Market and Model

Prices start at just over £26,000 for the three-door, six-speed manual model. There is a premium of around £600 premium for the five-door model and approximately £1,400 for the six-speed DSG automatic gearbox. GTD buyers get tartan sports seats, a black roof lining, a gorgeous sports steering wheel and a stainless steel pedal set. There's also a GTD-specific gear lever, trim strips and instrument cluster. Other features include progressive steering, white ambience lighting, 'Climatronic' climate control, front and rear parking sensors and a winter pack. It doesn't seem at all bad value given that Honda charges over £27,000 for its sporty diesel Civic and that manages just 150PS. There's a stack of safety gear as well, with seven airbags, including a driver's knee bag, five three-point seat belts, ABS with ESP, XDS electronic differential lock and ISOFIX preparation for two rear child seats. Then there's air conditioning, a DAB digital radio, a CD player, MDI interface (for connecting iPod or MP3 player), Bluetooth telephone preparation and audio streaming and eight speakers.

Cost of Ownership

Yes, this Golf is one of those cars that makes you scratch your head wondering how Volkswagen achieved that sort of economy with that sort of performance. A combined miles per gallon figure of 67.3mpg is what you get with the manual model, although the DSG gearbox knocks that back a tad to 62.8mpg. Emissions are rated at 109g/km for the manual car and 119 with the DSG - which will probably see the DSG versions nixed from many company car shortlists. Rather oddly, that figure rises again to 122g/km if you choose the five-door car although the five-door manual version sees no incremental penalty over the three-door version at 109g/km. So how has VW gone about achieving these efficiency gains? The big one is a weight loss plan. Then there are aerodynamic advantages, lower internal friction in the engines and optimised gearing on not only the manual gearboxes but also the DSG twin clutch units. All new Golf models - both diesel and petrol - come with a Stop/Start system as standard, along with battery regeneration. This model's efficiency is a big step forward from the previous generation GTD which managed 53.3mpg in manual guise.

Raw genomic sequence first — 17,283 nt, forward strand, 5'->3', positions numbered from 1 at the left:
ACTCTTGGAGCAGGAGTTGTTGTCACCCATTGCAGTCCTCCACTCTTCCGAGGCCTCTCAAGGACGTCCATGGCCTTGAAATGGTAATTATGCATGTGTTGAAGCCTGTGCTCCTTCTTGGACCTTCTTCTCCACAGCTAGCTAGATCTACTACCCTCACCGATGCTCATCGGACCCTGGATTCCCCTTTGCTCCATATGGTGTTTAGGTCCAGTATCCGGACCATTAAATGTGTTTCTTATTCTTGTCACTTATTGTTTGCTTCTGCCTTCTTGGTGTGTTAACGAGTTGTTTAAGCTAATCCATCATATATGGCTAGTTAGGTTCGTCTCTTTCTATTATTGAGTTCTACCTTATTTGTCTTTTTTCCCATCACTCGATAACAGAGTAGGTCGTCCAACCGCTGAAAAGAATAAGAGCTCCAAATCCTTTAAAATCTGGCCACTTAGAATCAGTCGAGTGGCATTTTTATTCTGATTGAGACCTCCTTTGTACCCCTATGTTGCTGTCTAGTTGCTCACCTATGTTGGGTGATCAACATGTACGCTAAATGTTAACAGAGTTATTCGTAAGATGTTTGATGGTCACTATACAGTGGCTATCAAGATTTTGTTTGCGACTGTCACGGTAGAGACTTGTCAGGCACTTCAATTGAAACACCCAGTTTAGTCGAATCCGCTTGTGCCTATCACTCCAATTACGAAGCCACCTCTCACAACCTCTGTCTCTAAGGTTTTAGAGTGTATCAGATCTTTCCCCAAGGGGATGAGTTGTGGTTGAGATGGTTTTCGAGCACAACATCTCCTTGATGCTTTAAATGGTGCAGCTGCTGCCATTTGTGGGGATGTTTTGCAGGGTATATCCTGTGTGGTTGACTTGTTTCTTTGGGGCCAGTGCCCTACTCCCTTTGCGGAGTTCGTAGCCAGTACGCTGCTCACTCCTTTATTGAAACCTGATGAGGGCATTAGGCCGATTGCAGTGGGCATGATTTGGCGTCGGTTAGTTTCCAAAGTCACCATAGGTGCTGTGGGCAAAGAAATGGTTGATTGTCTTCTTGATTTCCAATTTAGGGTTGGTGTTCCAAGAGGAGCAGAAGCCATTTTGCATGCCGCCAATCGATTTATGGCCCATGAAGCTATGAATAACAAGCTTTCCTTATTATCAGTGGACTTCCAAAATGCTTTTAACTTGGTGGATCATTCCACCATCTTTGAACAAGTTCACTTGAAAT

I'll nail my colours to the mast and profess to being a massive Volkswagen Golf GTI fan, but it's becoming increasingly hard to justify buying the petrol car over the diesel, iconic status notwithstanding. The Golf GTD is a different car though, not merely a GTI with lower running costs. The torquier engine gives it a very different feel and you'll drive it in a different way. Plus, unique to the GTD, there's even the more versatile estate bodystyle as an option. Whatever bodyshape you prefer, it's refreshing to own a fast hatch or estate that can manage 60mpg on a good day yet which still has the chops to see off most other cars and can entertain on a cross country route. Plus the GTD is a car that just makes you feel good about your purchase. Just about the only demerit is its possibly rather anodyne personality, but that's probably a subjective thing. The Golf GTD represents a good heart/head balance. In fact it might be the best car that sensible money buys.